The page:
I am confident that this is the right legislation, right for the times, because it is the result of extensive consultations and cooperation with the key players with a stake in this issue. And because it responds to what First Nations have been telling us needs to be done.

[English]

     Over the past decade, Indian Oil and Gas Canada, working in partnership with the Indian Resource Council, a first nations organization advocating on behalf of some 130 oil and gas producing first nations, or potentially producing first nations, has held sessions with most of those oil and gas producing first nations and numerous tribal councils. And thanks to the longstanding and mutual relationship between Indian Oil and Gas Canada and the Indian Resource Council, first nations played an active role in the development of Bill C-5. Many of their suggestions for improvements have been incorporated in the bill before us.
    We also worked with the Indian Resource Council and the Federation of Saskatchewan Indian Nations on the National Energy Business Centre of Excellence. This centre provides first nations with oil and gas expertise, things like legal advice, oil and gas business advice, and operations advice. It also helps them in identifying and coordinating programs, such as training and information sharing for first nations oil and gas managers. This will assist first nations in moving from being passive recipients of royalties to being actively involved in the business side of oil and gas, something I know there's increasing interest in. This will generate opportunities for wealth creation, and it could increase the number of oil and gas permits and leases held by first-nations-owned oil and gas companies, which currently are at approximately 40%.
    I want to reiterate that first nations have told us time and time again that capacity development is very important to them. Many first nations are not ready to take advantage of the First Nations Oil and Gas and Moneys Management Act, the legislation that came into force in 2006, which enables development-ready first nations to assume full control of their oil and gas resources and moneys.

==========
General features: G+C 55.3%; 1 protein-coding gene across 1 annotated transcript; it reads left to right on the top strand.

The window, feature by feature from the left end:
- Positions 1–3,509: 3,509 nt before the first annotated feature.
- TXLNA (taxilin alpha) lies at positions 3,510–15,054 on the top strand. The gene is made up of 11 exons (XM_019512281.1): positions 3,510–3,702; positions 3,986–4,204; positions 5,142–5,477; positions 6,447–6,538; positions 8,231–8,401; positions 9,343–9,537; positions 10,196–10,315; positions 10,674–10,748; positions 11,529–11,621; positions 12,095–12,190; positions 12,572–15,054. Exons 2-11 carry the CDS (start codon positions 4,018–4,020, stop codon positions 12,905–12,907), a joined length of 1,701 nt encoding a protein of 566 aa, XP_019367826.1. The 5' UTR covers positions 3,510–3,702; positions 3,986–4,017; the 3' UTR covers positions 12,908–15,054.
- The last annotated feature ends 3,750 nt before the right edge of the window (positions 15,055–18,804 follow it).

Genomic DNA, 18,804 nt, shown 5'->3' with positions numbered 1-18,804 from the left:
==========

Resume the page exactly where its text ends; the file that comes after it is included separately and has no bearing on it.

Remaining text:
[Translation]

    My department recognizes that the First Nations Oil and Gas and Monies Management Act may not be the right fit for every First Nation—First Nations may not yet have the necessary experience and capacity to take that major step. But this is an option for those who wish to take advantage of it.

[English]

    Bill C-5 will ensure that Indian Oil and Gas Canada becomes, and continues to be, a modern regulator for those first nations whose oil and gas resources will continue to be managed under the Indian Oil and Gas Act. I also want to point out that this bill is not the end but merely a continuation of an ongoing consultation process with first nations. We will continue to work in partnership with the Indian Resource Council on the development of the regulations, and to develop mechanisms to deal with issues of concern to first nations.
    Now, Mr. Chairman, there are a few other critical features of this legislation that I would like to briefly note before I take members' questions. During second reading debate, we heard the recurring themes of first nations consultation, economic development, and the environment. I have already touched upon the first two a little bit, but just to continue, one important issue addressed by Bill C-5 is providing assurance that the environment on first nations land will be protected, not only for today's generations but also for the generations that will follow. Bill C-5 provides for the authority to replicate appropriate provincial legislation and regulations. Harmonizing the environmental regime governing oil and gas activities on reserve with that of the same activities off reserve within a particular province is a good example of replicating a provincial regime into federal law to protect the environment.